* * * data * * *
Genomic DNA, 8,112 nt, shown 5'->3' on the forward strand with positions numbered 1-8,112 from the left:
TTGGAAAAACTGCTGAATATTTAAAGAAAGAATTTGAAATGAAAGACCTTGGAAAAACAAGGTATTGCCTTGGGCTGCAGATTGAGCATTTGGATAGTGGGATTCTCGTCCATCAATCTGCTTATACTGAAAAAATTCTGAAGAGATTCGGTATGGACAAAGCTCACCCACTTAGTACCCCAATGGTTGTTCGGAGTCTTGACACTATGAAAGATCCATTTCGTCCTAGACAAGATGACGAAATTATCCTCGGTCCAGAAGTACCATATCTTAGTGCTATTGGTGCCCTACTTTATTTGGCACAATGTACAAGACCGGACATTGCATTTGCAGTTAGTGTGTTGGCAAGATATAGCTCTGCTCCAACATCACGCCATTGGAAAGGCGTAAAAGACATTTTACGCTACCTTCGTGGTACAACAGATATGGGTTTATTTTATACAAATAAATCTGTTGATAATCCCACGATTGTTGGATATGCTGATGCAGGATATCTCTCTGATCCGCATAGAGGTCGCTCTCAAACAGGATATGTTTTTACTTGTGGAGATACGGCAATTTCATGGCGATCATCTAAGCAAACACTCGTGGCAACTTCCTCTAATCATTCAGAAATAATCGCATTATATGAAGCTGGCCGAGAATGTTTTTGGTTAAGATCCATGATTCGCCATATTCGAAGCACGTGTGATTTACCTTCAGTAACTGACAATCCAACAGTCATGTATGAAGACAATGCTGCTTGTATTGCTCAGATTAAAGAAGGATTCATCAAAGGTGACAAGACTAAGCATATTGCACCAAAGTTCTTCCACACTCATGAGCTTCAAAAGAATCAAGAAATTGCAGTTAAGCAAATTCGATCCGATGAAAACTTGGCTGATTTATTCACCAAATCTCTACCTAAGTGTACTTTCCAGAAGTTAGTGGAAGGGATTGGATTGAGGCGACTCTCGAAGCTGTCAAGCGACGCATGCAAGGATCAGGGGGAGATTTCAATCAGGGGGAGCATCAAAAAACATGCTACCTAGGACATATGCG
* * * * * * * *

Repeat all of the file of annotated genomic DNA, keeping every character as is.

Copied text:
Genomic DNA, 8,112 nt, shown 5'->3' on the forward strand with positions numbered 1-8,112 from the left:
TTGGAAAAACTGCTGAATATTTAAAGAAAGAATTTGAAATGAAAGACCTTGGAAAAACAAGGTATTGCCTTGGGCTGCAGATTGAGCATTTGGATAGTGGGATTCTCGTCCATCAATCTGCTTATACTGAAAAAATTCTGAAGAGATTCGGTATGGACAAAGCTCACCCACTTAGTACCCCAATGGTTGTTCGGAGTCTTGACACTATGAAAGATCCATTTCGTCCTAGACAAGATGACGAAATTATCCTCGGTCCAGAAGTACCATATCTTAGTGCTATTGGTGCCCTACTTTATTTGGCACAATGTACAAGACCGGACATTGCATTTGCAGTTAGTGTGTTGGCAAGATATAGCTCTGCTCCAACATCACGCCATTGGAAAGGCGTAAAAGACATTTTACGCTACCTTCGTGGTACAACAGATATGGGTTTATTTTATACAAATAAATCTGTTGATAATCCCACGATTGTTGGATATGCTGATGCAGGATATCTCTCTGATCCGCATAGAGGTCGCTCTCAAACAGGATATGTTTTTACTTGTGGAGATACGGCAATTTCATGGCGATCATCTAAGCAAACACTCGTGGCAACTTCCTCTAATCATTCAGAAATAATCGCATTATATGAAGCTGGCCGAGAATGTTTTTGGTTAAGATCCATGATTCGCCATATTCGAAGCACGTGTGATTTACCTTCAGTAACTGACAATCCAACAGTCATGTATGAAGACAATGCTGCTTGTATTGCTCAGATTAAAGAAGGATTCATCAAAGGTGACAAGACTAAGCATATTGCACCAAAGTTCTTCCACACTCATGAGCTTCAAAAGAATCAAGAAATTGCAGTTAAGCAAATTCGATCCGATGAAAACTTGGCTGATTTATTCACCAAATCTCTACCTAAGTGTACTTTCCAGAAGTTAGTGGAAGGGATTGGATTGAGGCGACTCTCGAAGCTGTCAAGCGACGCATGCAAGGATCAGGGGGAGATTTCAATCAGGGGGAGCATCAAAAAACATGCTACCTAGGACATATGCG